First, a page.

Considering the state of the economy, consumer spending and retail sales, Pick n Pay shot the lights out in the year to March 3.
Over a period in which retail sales and economic growth have barely lifted above 1%, its results, adjusted from a 53- to a 52-week year, show turnover growth of 7.1% (7.4% in South Africa) to R86.3 billion from R80.5 billion, with like-for-like turnover growth of 4.8% and 110 net new stores, adding 2.3% to turnover growth.
Volume growth of 5.1% represented the group’s “strongest underlying trading performance for many years,” CEO Richard Brasher said. The gross profit margin increased to 19% from 18.9% despite internal selling price deflation of 0.3%, which compares against general food inflation of 3.4%. Profit before tax was up 17.3% to R2.07 billion from R1.77 billion, with the margin improving from 2.2% to 2.4%, putting the group in sight of its 3% target.
The core South Africa division (Pick n Pay and Boxer) increased profit before tax by 23.8% to R1.8 billion from R1.5 million, while rest of Africa operations struggled especially in Zambia and Zimbabwe, where the currency devalued by 97%. Pre-tax profit in the rest of Africa dropped 16.2% to R241.3 million from R287.9 million. Nevertheless, the group continued to open new stores in Africa and plans to finally open one in Nigeria.
Group headline earnings per share grew 18% to 326.71 cents from 276.98 cents and diluted headline earnings by 18.8% to 322.65 cents (271.61 cents). Its full-year dividend of 231.10 cents per share was up 22.4%.
Smart Shopper, which now has 7.2 million active members, offered R6.6 billion in personalised discounts last year, with redemptions up almost 30%. Value-added services income was up 41.5% year-on-year, including a new banking partnership with TymeBank, which opened over 250 000 accounts in just three months.
Counter the trend of its competitors, whose share prices were up by mid-morning on Friday, Pick n Pay was trading almost 3% lower, indicating results hadn’t met expectations, although its share price rose earlier this month on its pre-results trading update.
Exuding confidence in the outcome of some years of implementing “a clear and simple plan”, Brasher said the results reflect a relentless focus on a growth strategy in a “game which is about the inches, never about the yards”.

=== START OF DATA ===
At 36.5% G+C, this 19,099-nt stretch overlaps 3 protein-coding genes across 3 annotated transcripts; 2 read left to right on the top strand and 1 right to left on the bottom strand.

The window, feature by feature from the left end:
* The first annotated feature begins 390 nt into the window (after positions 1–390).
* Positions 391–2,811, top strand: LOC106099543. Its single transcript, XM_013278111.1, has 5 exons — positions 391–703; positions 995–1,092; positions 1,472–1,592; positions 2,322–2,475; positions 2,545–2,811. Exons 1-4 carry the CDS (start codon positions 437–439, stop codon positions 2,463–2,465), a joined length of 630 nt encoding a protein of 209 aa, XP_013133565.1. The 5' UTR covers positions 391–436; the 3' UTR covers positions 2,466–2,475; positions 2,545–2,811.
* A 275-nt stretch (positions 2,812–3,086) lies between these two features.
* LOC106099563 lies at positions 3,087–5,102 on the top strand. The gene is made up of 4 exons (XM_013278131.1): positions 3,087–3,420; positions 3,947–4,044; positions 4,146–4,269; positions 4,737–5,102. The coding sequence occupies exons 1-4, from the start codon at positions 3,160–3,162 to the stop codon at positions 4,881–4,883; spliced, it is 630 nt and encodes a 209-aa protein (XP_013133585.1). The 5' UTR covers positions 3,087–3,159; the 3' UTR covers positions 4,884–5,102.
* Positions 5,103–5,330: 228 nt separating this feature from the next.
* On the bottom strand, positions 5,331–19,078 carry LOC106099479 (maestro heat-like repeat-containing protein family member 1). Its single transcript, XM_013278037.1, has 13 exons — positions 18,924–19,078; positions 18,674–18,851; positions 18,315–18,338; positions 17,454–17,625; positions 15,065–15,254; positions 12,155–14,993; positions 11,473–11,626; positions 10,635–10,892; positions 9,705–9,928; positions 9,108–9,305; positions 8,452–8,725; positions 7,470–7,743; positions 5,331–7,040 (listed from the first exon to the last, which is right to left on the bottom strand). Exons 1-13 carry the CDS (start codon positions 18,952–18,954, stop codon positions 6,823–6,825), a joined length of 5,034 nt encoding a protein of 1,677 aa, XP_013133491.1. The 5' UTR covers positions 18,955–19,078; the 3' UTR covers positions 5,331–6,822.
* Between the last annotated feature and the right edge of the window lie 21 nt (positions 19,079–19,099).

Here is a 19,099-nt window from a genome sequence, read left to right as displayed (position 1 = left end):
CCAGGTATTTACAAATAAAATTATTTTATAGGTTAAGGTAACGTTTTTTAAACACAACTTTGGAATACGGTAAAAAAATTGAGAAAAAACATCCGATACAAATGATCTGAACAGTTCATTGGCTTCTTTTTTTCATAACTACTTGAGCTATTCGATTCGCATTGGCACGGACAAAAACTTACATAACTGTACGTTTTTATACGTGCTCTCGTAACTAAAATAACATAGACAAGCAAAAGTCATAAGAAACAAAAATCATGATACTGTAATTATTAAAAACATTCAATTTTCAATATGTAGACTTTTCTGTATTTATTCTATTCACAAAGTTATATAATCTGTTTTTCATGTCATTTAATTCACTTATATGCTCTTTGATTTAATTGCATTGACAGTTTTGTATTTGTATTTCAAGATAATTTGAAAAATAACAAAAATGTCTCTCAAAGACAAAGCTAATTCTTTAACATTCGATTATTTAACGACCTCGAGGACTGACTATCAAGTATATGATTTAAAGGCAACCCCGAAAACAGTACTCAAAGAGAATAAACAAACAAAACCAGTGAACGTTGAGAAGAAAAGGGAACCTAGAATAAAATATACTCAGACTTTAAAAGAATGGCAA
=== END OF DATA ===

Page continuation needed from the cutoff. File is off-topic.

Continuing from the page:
This has included a focus on improving cost and operational effectiveness, which allowed the group to provide “a winning customer offer” through lower prices, better promotions, better and more innovative products, compelling value-added services, and brighter and more modern stores.
Pick n Pay reduced prices on thousands of products, particularly on fresh produce, meat, and commodities
Brasher said customers “love deflation”, which is something that companies find “very hard to live with”, adding that while deflation was rare in South Africa, he had had experience overseas of operating in a deflationary environment. Chairman Gareth Ackerman said the group’s focus on price equated to one free weekly shop per customer for the year, adding the group was reaching more customers than ever.
Pick n Pay’s own brands now account for 21% of sales and continue to grow. It launched 500 own brand products and redesigned 700 products.
The group has become more efficient and reduced costs. Interestingly, it is using less electricity than it did 10 years ago despite its growth, and like-for-like electricity costs were down 1.8%. Its supply chain is now 75% centralised, from 65% previously.
The group’s discount Boxer business showed double-digit customer growth and 60% sales growth on own brand products. It opened 26 stores to bring its total to 270, and Brasher said it “can easily double its size”.
New stores also include 42 corporate and 62 franchise, with a further 37 liquor stores and 23 clothing. It closed 20 stores.
Financial services remain high on the group’s agenda, as do online sales, which grew 25%, with a 90% increase in visitors to its site click and collect sales more than doubling to account for 10% of order volume.
Brasher expects the next year to be “more for less”, with more promotions, more stores, and more own brand innovation, but lower prices, operating costs, stockholding and waste.